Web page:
Old West

Dust on the Bottle

From left, Mike Mantor, John Von Nolde, Mark Ashworth and Steve Soots, make up the band Dust in the Bottle.

From left, Mike Mantor, John Von Nolde, Mark Ashworth and Steve Soots, make up the band Dust in the Bottle.

Photo by AMY BECK

Dust on the Bottle plays at Sidelines Bar, 1237 Baring Blvd., on Saturday, July 30, at 9 p.m. No cover. For more information, search Dust on the Bottle on Facebook.

If the tiny tourist town of Virginia City was to one day decide it was sick of being a mere historical landmark and wished instead to transform—in all its quirky, Old West wonder—into a musical version of itself, it’d look, and sound, an awful lot like Dust On the Bottle.

The four-piece band, whose roots are hunkered down in Sparks, fit Virginia City like a glove—or more appropriately, a cowboy boot.

Its members, “Big” John Von Nolde, Mike Mantor, Steve “WG” Soots and “Lucky” a.k.a. Mark Ashworth, play off the fact that they may be a little seasoned like the town itself.

“Mentally, we’re probably 14 to 25. Physically? A lot more,” jokes Mantor. But they have enough character and entertainment up their sleeves to make attending a show fun for the whole family.

Their musical style, which consists of both original and cover songs described as “bizarre old country,” is a bit nitty gritty in all the right places, keeping in style with the historical town.

The guys can be as rough and rowdy as the Union Brewery, cracking dirty jokes and getting the crowd going with some dance numbers. Or they can be as family-friendly as the Bonanza Saloon with its arcade games—cleaning-up their humor like a freshly polished horseshoe, and belting out some simple sing-a-long songs.

This interchangeable aspect is one of the very reasons the musicians, all formerly enlisted in other groups, originally decided to take on another. Three of the guys—Von Nolde, Ashworth and Mantor—were members of the infamously trashy band The Saddle Tramps. They realized that as they aged, they had new concerns, namely kids, to take into consideration when penning lyrics and stage banter.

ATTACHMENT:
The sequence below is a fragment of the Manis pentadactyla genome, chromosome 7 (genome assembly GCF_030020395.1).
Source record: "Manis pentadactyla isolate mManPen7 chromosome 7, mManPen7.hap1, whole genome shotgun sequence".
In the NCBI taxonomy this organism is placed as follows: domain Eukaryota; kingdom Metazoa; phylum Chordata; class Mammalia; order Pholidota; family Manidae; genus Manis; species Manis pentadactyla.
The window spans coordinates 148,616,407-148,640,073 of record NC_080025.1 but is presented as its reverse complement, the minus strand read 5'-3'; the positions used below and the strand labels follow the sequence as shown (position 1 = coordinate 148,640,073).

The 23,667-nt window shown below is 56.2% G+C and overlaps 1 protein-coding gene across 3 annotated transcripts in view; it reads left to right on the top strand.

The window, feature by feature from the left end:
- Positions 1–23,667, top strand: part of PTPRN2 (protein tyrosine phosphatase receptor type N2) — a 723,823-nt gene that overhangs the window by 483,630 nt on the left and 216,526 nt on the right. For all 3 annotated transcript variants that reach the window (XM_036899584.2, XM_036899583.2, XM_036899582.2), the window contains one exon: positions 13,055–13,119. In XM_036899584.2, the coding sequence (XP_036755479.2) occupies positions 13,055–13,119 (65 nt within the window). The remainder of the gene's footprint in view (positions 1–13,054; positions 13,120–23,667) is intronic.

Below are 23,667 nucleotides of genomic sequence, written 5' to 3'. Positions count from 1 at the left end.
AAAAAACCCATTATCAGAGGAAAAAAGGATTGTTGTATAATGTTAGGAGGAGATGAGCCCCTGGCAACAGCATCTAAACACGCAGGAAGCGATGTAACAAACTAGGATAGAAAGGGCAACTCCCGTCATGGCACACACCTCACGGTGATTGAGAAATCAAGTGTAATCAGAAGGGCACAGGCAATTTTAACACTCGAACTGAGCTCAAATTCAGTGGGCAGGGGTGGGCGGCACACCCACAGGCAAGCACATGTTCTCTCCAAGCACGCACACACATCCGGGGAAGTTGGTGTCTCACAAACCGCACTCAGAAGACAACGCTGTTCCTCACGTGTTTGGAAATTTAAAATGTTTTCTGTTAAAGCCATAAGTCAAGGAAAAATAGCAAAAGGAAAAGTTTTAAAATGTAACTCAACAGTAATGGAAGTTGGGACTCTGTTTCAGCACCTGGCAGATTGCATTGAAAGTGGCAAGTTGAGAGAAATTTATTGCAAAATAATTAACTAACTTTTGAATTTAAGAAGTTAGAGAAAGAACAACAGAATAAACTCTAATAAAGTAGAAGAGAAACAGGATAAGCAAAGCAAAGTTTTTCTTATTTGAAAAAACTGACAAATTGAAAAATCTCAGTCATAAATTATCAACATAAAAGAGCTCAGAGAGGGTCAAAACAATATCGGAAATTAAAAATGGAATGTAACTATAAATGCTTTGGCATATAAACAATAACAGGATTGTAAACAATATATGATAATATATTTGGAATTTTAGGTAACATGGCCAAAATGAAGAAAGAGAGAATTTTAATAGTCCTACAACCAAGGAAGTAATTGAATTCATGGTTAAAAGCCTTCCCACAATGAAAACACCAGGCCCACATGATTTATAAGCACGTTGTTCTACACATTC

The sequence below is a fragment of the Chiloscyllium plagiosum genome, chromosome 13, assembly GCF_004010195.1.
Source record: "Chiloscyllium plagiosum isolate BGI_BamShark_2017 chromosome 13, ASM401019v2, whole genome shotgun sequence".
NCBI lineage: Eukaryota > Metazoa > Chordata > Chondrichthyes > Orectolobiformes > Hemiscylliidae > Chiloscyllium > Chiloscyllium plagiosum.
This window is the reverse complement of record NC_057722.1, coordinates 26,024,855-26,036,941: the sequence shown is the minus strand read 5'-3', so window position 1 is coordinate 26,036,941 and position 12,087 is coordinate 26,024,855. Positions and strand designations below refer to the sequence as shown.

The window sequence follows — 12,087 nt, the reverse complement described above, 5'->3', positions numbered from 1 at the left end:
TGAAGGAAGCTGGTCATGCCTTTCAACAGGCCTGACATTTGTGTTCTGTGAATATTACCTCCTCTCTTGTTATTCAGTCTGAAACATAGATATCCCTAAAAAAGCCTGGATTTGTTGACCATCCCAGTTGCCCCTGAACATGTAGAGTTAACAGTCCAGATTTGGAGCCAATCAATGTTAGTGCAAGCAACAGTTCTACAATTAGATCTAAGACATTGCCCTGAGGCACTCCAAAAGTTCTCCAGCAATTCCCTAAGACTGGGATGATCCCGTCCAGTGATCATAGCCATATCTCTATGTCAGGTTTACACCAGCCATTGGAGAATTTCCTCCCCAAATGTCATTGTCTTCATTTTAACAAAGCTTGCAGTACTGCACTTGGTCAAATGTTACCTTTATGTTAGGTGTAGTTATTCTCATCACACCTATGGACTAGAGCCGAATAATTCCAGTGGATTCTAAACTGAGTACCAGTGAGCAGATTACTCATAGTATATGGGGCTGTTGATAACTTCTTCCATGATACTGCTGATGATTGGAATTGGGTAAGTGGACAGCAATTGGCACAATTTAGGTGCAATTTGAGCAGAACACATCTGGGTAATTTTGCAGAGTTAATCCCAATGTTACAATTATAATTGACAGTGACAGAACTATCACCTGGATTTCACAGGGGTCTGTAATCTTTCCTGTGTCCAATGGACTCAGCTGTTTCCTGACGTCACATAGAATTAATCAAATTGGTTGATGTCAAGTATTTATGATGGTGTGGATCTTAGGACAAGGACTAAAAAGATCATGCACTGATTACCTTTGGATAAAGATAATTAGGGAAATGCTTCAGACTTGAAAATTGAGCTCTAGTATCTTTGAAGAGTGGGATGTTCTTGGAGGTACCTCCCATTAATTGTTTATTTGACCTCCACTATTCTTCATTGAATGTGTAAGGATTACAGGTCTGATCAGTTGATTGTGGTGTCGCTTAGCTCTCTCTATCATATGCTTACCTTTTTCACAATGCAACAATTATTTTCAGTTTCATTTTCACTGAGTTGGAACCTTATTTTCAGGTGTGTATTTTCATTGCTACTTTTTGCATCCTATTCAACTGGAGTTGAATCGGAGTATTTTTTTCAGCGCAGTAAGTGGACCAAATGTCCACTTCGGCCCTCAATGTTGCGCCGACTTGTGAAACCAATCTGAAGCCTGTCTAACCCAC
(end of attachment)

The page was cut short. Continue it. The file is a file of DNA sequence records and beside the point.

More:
“I wanted to do a project that didn’t have all the dirty stuff in it,” says Von Nolde. “I was known as the dirtiest guy in America, and I didn’t want that label. I got kids—it’s weird. They never even saw [The Saddle Tramps] until they were 18.”

As for Dust On the Bottle, they tread just right. “Very seldom do we step over the line,” says Ashworth. “And when we do, it’s like an old guy putting his toe in the water to see if it’s OK.”

If aging originally planted the seed for a new music group, it was also partly responsible for the reasonably risqué band name.

“I thought it was a slight hint at our ages, without blatantly calling ourselves the Old Guys,” says Von Nolde.

While they may be old, the guys still know how to put on a show. They’ve not only mastered the occasional dirty joke, but they’ve got the coordinated stage costumes down pat. Everything from dressing in red, white and blue for a recent Fourth of July show, to strapping on strait jackets for a Battle of the Bands concert at which they played a country version of the Ramones’ “I Want to Be Sedated.”

The best part of a Dust On the Bottle show? You never know what songs to expect. They may start with Led Zeppelin gone country, switch to a bit of bluegrass or Buck Owens’ “Rollin’ In My Sweet Baby’s Arms,” and end with a My Morning Jacket track.

Heck, this is Virginia City incarnate. They could even surprise with donkey costumes and the Bonanza theme song.